The way Thornewill gingerly plays a steady line of higher octave eighth notes – only changing their pitch to usher forth the slightest chord changes for the vocals – in addition to the supplemental inclusion of a brief but noticeable broken glass sound effect, one can easily imagine this verse dropped right in the middle of a Broadway musical, with the explicit purpose of driving the narrative forward with a musical push. Reflected upon from this angle, the mildly more functional style of the song’s melodic range, makes much more sense and is applaudable for how well it captures an imagined scene and the collective mood of its intended audience. Broadly speaking, that aspect of “Cheers” is its strongest takeaway: this is a song about channeling a sentiment, a mood, and a surplus of repressed emotion. After the sheer containment the world was made to endure, and the loss of the seemingly most common of everyday lived experiences, “Cheers” is a sigh of relief – a celebratory exhale in the form of a song – that feels apt whilst the world gets reacquainted with so many parts of typical daily living. Furthermore, perhaps it’s even by deliberate design that “Cheers” is made up of a somewhat safe, predictable melody. For a song meant to celebrate and appreciate the everyday person and the familiarity of everyday life, having a melody that exudes that very kind of well-worn-but-loved quality, is actually quite clever and hardly a sign of less creative intent at all.
Jukebox the Ghost is on tour now.
See below for cities and dates. Link to tickets here.
Jukebox the Ghost Live: Cheers to a Tour!
SEP 11, 2021 Trees Dallas, TX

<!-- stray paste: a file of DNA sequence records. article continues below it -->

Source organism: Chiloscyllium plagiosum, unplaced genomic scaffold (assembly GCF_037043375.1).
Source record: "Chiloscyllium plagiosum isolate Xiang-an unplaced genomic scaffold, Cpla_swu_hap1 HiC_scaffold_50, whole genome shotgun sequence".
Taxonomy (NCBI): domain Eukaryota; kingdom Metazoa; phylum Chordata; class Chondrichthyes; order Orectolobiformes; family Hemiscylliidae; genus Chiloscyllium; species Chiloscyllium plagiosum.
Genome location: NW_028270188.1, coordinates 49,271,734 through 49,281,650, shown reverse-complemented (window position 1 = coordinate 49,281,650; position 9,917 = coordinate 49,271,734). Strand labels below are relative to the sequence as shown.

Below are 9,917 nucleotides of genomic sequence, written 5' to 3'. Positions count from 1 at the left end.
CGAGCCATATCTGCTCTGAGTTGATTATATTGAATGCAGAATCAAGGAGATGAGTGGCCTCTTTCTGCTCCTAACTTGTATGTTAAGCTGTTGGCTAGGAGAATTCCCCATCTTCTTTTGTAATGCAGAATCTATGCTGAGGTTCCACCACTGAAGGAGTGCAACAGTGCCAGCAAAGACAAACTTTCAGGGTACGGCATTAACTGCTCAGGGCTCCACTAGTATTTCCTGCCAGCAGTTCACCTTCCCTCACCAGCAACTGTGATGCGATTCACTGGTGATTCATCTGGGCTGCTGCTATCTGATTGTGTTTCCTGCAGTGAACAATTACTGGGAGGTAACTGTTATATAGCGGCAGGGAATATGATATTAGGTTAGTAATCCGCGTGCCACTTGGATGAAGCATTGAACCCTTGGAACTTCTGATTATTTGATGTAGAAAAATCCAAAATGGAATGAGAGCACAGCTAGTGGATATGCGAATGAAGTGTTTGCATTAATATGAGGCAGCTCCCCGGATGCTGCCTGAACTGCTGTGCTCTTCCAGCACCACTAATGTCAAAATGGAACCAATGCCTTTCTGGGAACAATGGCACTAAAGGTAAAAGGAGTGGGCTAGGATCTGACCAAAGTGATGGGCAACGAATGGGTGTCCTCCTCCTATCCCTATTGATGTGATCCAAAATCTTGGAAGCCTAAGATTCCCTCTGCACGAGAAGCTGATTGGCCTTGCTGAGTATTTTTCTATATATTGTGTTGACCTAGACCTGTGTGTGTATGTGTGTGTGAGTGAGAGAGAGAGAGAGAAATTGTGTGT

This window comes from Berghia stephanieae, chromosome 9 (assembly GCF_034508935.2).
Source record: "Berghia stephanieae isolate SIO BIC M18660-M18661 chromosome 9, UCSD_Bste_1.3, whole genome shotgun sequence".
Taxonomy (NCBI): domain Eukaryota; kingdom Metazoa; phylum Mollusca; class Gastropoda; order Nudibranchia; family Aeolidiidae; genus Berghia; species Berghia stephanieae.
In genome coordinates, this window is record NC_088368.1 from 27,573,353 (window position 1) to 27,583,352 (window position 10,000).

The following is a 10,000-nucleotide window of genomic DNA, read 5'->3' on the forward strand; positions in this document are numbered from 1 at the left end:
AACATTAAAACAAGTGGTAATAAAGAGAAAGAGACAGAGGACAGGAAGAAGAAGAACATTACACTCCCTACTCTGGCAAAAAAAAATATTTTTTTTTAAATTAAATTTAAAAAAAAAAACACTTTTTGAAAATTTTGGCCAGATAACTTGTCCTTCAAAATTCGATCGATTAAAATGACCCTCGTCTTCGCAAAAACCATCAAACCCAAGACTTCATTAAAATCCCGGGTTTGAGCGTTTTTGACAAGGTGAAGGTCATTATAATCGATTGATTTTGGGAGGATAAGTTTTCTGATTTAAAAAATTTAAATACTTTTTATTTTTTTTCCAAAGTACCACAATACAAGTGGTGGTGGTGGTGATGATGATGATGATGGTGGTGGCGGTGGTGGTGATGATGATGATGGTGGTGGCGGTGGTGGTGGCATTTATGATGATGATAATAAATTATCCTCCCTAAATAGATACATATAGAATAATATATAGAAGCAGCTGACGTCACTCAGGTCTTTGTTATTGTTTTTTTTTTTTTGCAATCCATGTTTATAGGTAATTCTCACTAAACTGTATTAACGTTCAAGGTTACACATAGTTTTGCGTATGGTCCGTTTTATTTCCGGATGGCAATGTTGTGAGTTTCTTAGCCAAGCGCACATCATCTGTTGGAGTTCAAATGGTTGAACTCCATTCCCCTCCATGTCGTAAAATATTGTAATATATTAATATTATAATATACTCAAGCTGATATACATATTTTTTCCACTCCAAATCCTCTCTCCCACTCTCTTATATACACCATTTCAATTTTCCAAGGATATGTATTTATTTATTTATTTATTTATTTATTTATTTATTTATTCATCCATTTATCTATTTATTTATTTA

SEP 14, 2021 Crescent Ballroom Phoenix, AZ
SEP 15, 2021 Voodoo Room at House of Blues San Diego, CA
SEP 17, 2021 Echoplex Los Angeles, CA
SEP 18, 2021 August Hall San Francisco, CA
SEP 19, 2021 Harlow’s Sacramento, CA
SEP 21, 2021 Neptune Theatre Seattle, WA
SEP 22, 2021 Wonder Ballroom Portland, OR
SEP 24, 2021 The Grand at The Complex Salt Lake City, UT
SEP 25, 2021 Ogden Theatre Denver, CO
SEP 27, 2021 Varsity Theater Minneapolis, MN
SEP 29, 2021 The Truman Kansas City, MO
SEP 30, 2021 Delmar Hall Saint Louis, MO
OCT 1, 2021 The Basement East Nashville, TN
OCT 2, 2021 Terminal West Atlanta, GA
OCT 4, 2021 The Grey Eagle Asheville, NC
OCT 6, 2021 Cat’s Cradle Carrboro, NC
OCT 7, 2021 The Southern Café and Music Hall Charlottesville, VA
OCT 8, 2021 9:30 Club Washington, D.C.
OCT 9, 2021 Union Transfer Philadelphia, PA
OCT 21, 2021 House of Blues Chicago Chicago, IL
OCT 23, 2021 Newport Music Hall Columbus, OH
OCT 29, 2021 Royale Boston, MA
OCT 30, 2021 Brooklyn Steel New York, NY
Stay connected with Jukebox the Ghost through its official website and these social platforms: